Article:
Viagra sales have risen by 40% in 8 years; doctors warn that more and more young men are seeking refuge in the anti-impotency drug.
New Delhi: For years, his notions of sexual intimacy were dictated by internet pornography, said a 31-year-old communication professional at a telecom subscriber. Out in the real world, it affected his relationships, particularly when it came to sexual arousal. It is what, he said, drew him to Viagra and its generic versions.
“I have been watching internet pornography since my college days. Probably, my expectations of myself were much more than my ability. I noticed difficulty in getting aroused with real women. These drugs allowed me to have real relationships,” he said.
The hitch: At 31, the man is at least two decades younger than the average age of men who are prescribed Viagra and its variants — drugs that are used to treat erectile dysfunction or male impotence.
But this man’s story is part of a growing trend in the country, where Viagra and its copycat versions are increasingly being viewed as a lifestyle drug, and where more and more young men are drawn to it, believing it will “up their game with the women”.
Doctors also said the younger men seek refuge in the drug, which requires a prescription, as they are affected by stress from the workplace and performance anxiety in the bedroom.
Some of those abusing the drug are just out of their teens. In the horrific gang rape case at the OP Jindal Global University in Sonepat, Haryana, in 2015, the victim made some shocking allegations in her testimony. She had alleged that the three men convicted of raping her had not only forced her to buy sex toys and condoms but also Viagra. The men were just 20 years old at the time.
A 40% increase
According to the All India Organisation of Chemists and Druggists (AIOCD), a lobby representing about 9 lakh chemists, the sale of the drug has substantially increased in the last eight years. According to AIOCD, from 18,000 units of the drug sold in June 2010, the number has risen to 26,000 units in June this year — an increase of almost 40 per cent in eight years.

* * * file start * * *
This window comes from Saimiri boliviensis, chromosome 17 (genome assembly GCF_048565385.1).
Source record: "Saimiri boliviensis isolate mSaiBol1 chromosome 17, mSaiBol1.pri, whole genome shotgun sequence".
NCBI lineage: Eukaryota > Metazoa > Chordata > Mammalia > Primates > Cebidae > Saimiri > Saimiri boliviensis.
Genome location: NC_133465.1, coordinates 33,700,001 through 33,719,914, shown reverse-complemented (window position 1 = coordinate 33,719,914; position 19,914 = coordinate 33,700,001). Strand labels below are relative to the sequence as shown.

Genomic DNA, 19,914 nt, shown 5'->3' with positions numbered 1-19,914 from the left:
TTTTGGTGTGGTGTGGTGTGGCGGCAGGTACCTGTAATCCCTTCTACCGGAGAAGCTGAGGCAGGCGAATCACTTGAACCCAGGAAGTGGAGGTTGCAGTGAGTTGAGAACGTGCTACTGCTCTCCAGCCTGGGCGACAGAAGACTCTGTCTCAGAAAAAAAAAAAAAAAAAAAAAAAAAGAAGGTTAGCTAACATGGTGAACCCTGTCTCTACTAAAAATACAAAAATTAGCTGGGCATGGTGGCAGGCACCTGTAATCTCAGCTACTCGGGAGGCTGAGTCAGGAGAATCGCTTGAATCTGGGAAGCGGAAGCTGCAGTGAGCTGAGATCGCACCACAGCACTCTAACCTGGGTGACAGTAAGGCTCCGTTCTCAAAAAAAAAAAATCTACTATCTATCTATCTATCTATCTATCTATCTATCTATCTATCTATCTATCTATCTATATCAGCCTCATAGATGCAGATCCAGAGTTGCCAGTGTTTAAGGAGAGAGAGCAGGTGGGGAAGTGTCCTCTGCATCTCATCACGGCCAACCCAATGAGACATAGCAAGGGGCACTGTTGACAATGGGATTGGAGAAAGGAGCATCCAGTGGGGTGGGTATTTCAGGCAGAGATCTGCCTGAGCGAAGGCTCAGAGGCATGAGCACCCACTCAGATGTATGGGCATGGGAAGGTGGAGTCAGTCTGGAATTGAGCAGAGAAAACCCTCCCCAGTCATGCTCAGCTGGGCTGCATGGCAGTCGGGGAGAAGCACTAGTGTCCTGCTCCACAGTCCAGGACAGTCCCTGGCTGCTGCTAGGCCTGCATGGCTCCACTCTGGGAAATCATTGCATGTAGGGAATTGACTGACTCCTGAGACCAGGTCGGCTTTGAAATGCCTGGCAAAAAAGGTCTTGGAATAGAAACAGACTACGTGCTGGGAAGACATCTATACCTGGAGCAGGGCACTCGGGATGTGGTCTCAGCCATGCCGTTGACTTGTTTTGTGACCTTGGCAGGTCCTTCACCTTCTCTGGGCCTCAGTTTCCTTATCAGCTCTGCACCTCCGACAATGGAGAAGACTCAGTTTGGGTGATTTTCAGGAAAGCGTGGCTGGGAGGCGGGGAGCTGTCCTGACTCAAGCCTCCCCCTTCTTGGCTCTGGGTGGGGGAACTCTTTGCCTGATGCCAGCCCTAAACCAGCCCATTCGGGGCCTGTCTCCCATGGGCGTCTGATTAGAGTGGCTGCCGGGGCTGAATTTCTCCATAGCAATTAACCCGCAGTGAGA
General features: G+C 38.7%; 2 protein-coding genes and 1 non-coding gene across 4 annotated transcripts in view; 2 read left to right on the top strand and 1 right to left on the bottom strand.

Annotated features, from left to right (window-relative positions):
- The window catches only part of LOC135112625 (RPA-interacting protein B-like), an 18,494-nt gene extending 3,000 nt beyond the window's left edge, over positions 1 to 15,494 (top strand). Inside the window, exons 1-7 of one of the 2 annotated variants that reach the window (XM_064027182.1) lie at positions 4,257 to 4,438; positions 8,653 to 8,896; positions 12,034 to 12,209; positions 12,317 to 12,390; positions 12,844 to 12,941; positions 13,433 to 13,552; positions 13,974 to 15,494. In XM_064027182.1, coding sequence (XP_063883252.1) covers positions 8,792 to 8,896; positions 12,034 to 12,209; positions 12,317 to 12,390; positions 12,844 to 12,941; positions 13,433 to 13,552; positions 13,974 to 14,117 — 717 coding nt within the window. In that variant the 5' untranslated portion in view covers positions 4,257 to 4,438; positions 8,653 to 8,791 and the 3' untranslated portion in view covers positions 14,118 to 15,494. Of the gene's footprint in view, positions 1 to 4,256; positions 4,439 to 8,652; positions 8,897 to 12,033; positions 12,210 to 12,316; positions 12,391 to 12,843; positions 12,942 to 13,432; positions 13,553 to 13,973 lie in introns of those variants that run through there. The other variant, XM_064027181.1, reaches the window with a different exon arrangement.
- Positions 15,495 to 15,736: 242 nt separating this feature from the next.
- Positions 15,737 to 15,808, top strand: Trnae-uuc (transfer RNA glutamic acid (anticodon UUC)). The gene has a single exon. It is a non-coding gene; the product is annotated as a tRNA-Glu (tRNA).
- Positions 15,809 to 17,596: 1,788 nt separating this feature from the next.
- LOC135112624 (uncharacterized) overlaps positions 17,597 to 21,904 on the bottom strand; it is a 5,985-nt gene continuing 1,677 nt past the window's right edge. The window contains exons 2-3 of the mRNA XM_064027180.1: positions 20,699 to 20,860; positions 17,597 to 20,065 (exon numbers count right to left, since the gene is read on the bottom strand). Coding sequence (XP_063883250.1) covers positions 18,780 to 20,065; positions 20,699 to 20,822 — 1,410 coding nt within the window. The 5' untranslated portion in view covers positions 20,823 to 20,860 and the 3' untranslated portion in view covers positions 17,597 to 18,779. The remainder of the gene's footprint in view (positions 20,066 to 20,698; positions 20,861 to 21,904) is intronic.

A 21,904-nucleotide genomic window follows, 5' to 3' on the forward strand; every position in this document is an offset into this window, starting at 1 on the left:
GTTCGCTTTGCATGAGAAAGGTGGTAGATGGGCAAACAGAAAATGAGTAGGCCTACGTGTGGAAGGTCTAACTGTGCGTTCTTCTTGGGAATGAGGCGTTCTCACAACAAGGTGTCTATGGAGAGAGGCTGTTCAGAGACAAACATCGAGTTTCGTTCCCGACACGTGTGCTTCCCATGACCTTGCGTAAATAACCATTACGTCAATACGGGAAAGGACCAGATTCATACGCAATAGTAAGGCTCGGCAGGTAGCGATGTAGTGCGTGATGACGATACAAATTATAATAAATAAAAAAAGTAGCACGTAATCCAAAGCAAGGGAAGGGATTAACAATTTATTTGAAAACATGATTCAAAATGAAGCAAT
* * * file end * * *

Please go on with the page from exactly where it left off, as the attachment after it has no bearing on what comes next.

Companies are also cashing in on the opportunity as the prescription drug is sold loosely without any checks. In June 2010, sales of the drug, which includes sildenafil citrate as a basic component, stood at Rs 180 crore. It has jumped to Rs 357 crore this year – a rise of 98 per cent.
While the Viagra patent is with US pharmaceutical giant Pfizer (it has lost patent control in some parts of the world), copycat versions of the drug have thrived in India for years.
On the contrary, doctors confess that they hardly prescribe the drug. “We prescribe the drug in cases where there is no other option available. One out of 20 patients is prescribed the drug,” said K. K. Aggarwal, former president of the Indian Medical Association. “And to those we prescribe, they also don’t want us to write it on prescription as they don’t want their partner or family to know about it, in certain cases.”
Stress, anxiety and the pill
Ritesh Gupta, a specialist in male hormonal disorders at Fortis Hospital, said that the young men in their late 20s and early 30s who visit him, come with imagined symptoms that they believe are associated with erectile dysfunction. “Some of them have genuine hormonal disorders but most of them suffer from low self-esteem or unrealistic expectations,” he said.